Related to the issue of technology is the lack of deliberate and well-formulated policy to support Research and Development (R&D) in the country. The few research institutes that exist in the country are very poorly funded and in some cases, research results and inventions are not supported through to commercialization and eventual use in industries. There seems to be a silent ideological debate as to whose role it should be to fund R&D and what should happen to harness the inventions from the Research Institutes. This silent debate seems to also extend to whose responsibility it is to industrialise the country. Right wingers who seem to be winning the debate argue that government has no business in business. While I agree with this view to some extent, I am inclined to aligning more with the other divide that insists that government does not only have to provide the enabling environment for industrialisation, but must get more deliberately involved to promote local manufacturing. Why do I say so? First, the economy remains very fragile, even in the face of ostensibly growing GDP numbers of the last couple of years before recession. Second, the private sector remains minuscule in its contribution to GDP. It is also too weak to make the investment required for large scale production. Meanwhile, this is what is necessary to achieve local productivity at the scale that would quicken the pace of industrialisation in line with our requirements. Third, capital accumulation is not only slow, it is also tiny relative to what is required for large scale manufacturing. Again, culturally, Nigerians hardly come together to pull resources for large scale investments that are required to launch into large scale manufacturing. We tend to like such primary set-ups like “Okeke & Sons”, “Aminu & Brothers” “Babatunde & Daughters”. Finally, long term funds don’t seem to be available in our banking environment, given that long term deposits and investments are not accessible to the banks as well.
Still talking about the public sector, it is the only sector that has monopolized receipts from crude oil sales. I know someone would ask what happens in countries that do not have oil. While this question would be answered momentarily, the reality is that we have oil and sell same to earn revenue. Instead of sitting in Abuja and sharing oil money monthly during FAAC meetings, which then is further shared in the states, I am of the firm belief that government should dedicate a certain percentage of our revenue to building a strong and independent economy by investing in R&D activities, creating industrial parks and special economic zones to encourage industrial production. This would go a long way in supporting local manufacturing in the country. The Special Economic Zones; those already established and others being contemplated, should be so equipped in terms of infrastructure and shared services to drastically bring down cost of production. They should be designed to help generate employment in the country. Beyond that, the government should also introduce tax and tariff incentives to attract investors and reduce costs further. Ethiopia which is now a model for local production in Africa did this not too long ago and investors are rushing into that hitherto very poor and backward country. Rwanda which emerged from a civil war recently has also done the same and the results are very well documented. To be successful, there has to be a deliberate policy, backed by a clear strategy articulated in a plan document with specific targets and timelines and to be implemented by knowledgeable people and deliverables would have to be measured periodically. We can start from the known to the unknown, the known being refining crude oil even with crude refining techniques as done, though illegally, in the Niger Delta today. If those folks in the Niger Delta can use local techniques to refine crude, we should invite them and put them in a room with experts, understand what they do. We could refine the ideas with a view to doing refining locally on a large scale. Having done that, we should then look at other commodities that we export today. These would include agricultural products and solid minerals. As we make progress, we can also make a policy that outlaws export of such commodities.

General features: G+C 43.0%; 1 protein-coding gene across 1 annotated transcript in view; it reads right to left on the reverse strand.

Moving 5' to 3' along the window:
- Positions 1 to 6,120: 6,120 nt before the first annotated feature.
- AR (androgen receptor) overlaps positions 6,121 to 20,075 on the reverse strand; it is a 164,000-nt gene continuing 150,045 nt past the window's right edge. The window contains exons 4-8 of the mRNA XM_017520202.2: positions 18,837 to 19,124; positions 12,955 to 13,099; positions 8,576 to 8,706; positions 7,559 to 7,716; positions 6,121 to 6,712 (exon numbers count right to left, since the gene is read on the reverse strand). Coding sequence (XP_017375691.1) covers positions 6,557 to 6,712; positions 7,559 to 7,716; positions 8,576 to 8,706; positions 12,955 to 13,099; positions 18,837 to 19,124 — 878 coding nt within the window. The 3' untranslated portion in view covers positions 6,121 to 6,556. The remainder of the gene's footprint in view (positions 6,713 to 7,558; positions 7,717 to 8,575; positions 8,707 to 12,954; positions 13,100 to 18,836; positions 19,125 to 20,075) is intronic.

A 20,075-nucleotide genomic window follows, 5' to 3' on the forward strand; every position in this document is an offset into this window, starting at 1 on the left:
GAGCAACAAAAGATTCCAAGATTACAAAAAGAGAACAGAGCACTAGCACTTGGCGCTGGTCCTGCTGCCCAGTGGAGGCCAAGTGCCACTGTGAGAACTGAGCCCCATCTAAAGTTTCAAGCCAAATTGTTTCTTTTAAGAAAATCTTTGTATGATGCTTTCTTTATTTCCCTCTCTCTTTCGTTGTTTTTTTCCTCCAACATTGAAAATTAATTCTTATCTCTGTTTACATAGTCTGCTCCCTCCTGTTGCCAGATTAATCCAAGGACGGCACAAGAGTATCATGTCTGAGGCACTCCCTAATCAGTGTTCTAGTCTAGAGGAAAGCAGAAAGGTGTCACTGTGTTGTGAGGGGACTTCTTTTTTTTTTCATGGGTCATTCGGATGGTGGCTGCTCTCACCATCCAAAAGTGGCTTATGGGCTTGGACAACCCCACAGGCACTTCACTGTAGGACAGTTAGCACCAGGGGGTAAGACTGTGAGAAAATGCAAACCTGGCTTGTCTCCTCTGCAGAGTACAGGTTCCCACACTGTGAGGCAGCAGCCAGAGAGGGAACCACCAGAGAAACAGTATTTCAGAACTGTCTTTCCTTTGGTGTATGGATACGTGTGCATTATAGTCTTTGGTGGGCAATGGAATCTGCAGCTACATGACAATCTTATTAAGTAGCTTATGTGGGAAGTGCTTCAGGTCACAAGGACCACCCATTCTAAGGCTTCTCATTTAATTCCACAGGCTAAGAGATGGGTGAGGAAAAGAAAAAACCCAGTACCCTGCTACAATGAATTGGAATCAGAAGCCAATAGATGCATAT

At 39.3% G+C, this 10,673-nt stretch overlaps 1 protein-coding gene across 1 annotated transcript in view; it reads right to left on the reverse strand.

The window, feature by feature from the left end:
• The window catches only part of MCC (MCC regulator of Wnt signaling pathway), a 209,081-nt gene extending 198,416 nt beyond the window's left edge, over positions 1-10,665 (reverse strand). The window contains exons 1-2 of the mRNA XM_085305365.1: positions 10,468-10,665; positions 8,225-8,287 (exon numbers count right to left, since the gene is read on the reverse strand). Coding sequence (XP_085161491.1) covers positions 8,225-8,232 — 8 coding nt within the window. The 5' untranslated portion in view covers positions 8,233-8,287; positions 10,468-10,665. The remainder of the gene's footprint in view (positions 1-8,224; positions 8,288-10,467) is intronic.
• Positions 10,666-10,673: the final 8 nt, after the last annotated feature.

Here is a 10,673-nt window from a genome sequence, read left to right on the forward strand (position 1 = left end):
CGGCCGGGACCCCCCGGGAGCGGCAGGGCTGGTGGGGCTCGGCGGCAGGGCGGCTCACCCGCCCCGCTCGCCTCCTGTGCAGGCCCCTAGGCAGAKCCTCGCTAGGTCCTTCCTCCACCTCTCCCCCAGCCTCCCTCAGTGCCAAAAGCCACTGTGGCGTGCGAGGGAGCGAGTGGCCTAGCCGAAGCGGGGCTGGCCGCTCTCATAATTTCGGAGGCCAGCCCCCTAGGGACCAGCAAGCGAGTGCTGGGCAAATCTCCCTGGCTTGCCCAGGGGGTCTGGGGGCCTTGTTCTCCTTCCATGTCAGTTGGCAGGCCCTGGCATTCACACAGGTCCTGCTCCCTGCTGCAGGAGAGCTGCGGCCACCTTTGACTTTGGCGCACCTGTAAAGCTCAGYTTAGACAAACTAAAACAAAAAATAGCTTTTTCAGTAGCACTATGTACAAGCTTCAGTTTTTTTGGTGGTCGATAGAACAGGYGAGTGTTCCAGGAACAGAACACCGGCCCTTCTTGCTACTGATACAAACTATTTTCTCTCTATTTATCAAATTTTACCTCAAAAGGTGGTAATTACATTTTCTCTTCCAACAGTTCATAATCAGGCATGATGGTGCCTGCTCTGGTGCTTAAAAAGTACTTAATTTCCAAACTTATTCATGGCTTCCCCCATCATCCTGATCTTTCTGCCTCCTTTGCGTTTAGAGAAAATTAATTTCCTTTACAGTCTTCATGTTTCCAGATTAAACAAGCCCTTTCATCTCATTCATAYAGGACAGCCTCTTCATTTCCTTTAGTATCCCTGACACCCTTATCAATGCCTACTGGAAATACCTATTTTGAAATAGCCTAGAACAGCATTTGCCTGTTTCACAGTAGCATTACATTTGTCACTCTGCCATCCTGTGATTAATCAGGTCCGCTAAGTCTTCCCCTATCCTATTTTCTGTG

I am yet to see any country that industrialised without power, roads, railways and other components of infrastructure. This is where successive governments in Nigeria have failed the country. Expecting that industrialists would provide their own infrastructure and still produce profitably is just a pipe dream. I believe that part of the explanation for the de-industrialisation of the country is the almost nonexistent infrastructure, particularly power. For a successful policy, government must play its role here no matter what the constraints may seem to be.